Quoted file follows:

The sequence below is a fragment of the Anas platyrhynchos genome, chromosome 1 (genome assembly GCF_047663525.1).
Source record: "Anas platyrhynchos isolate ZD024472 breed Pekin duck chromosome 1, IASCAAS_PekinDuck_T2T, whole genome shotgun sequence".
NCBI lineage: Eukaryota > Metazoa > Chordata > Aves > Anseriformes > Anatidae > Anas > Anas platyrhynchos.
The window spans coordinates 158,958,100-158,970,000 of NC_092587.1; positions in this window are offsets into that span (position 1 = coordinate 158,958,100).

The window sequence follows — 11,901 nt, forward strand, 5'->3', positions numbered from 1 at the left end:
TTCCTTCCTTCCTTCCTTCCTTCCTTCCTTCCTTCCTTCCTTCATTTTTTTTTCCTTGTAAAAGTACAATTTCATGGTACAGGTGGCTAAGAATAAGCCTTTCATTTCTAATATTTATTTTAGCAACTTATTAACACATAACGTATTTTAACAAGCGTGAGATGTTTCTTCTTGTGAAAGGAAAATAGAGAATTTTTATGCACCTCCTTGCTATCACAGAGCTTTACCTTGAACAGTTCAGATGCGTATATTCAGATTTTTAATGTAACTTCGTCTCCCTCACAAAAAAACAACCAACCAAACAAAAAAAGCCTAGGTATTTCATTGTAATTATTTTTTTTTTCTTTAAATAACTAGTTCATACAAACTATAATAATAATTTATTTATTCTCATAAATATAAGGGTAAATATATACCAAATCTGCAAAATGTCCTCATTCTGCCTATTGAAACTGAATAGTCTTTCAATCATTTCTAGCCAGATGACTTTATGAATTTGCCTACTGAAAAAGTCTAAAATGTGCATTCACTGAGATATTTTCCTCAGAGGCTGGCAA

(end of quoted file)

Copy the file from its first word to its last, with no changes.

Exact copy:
The sequence below is a fragment of the Anas platyrhynchos genome, chromosome 1 (genome assembly GCF_047663525.1).
Source record: "Anas platyrhynchos isolate ZD024472 breed Pekin duck chromosome 1, IASCAAS_PekinDuck_T2T, whole genome shotgun sequence".
NCBI lineage: Eukaryota > Metazoa > Chordata > Aves > Anseriformes > Anatidae > Anas > Anas platyrhynchos.
The window spans coordinates 158,958,100-158,970,000 of NC_092587.1; positions in this window are offsets into that span (position 1 = coordinate 158,958,100).

The window sequence follows — 11,901 nt, forward strand, 5'->3', positions numbered from 1 at the left end:
TTCCTTCCTTCCTTCCTTCCTTCCTTCCTTCCTTCCTTCCTTCATTTTTTTTTCCTTGTAAAAGTACAATTTCATGGTACAGGTGGCTAAGAATAAGCCTTTCATTTCTAATATTTATTTTAGCAACTTATTAACACATAACGTATTTTAACAAGCGTGAGATGTTTCTTCTTGTGAAAGGAAAATAGAGAATTTTTATGCACCTCCTTGCTATCACAGAGCTTTACCTTGAACAGTTCAGATGCGTATATTCAGATTTTTAATGTAACTTCGTCTCCCTCACAAAAAAACAACCAACCAAACAAAAAAAGCCTAGGTATTTCATTGTAATTATTTTTTTTTTCTTTAAATAACTAGTTCATACAAACTATAATAATAATTTATTTATTCTCATAAATATAAGGGTAAATATATACCAAATCTGCAAAATGTCCTCATTCTGCCTATTGAAACTGAATAGTCTTTCAATCATTTCTAGCCAGATGACTTTATGAATTTGCCTACTGAAAAAGTCTAAAATGTGCATTCACTGAGATATTTTCCTCAGAGGCTGGCAA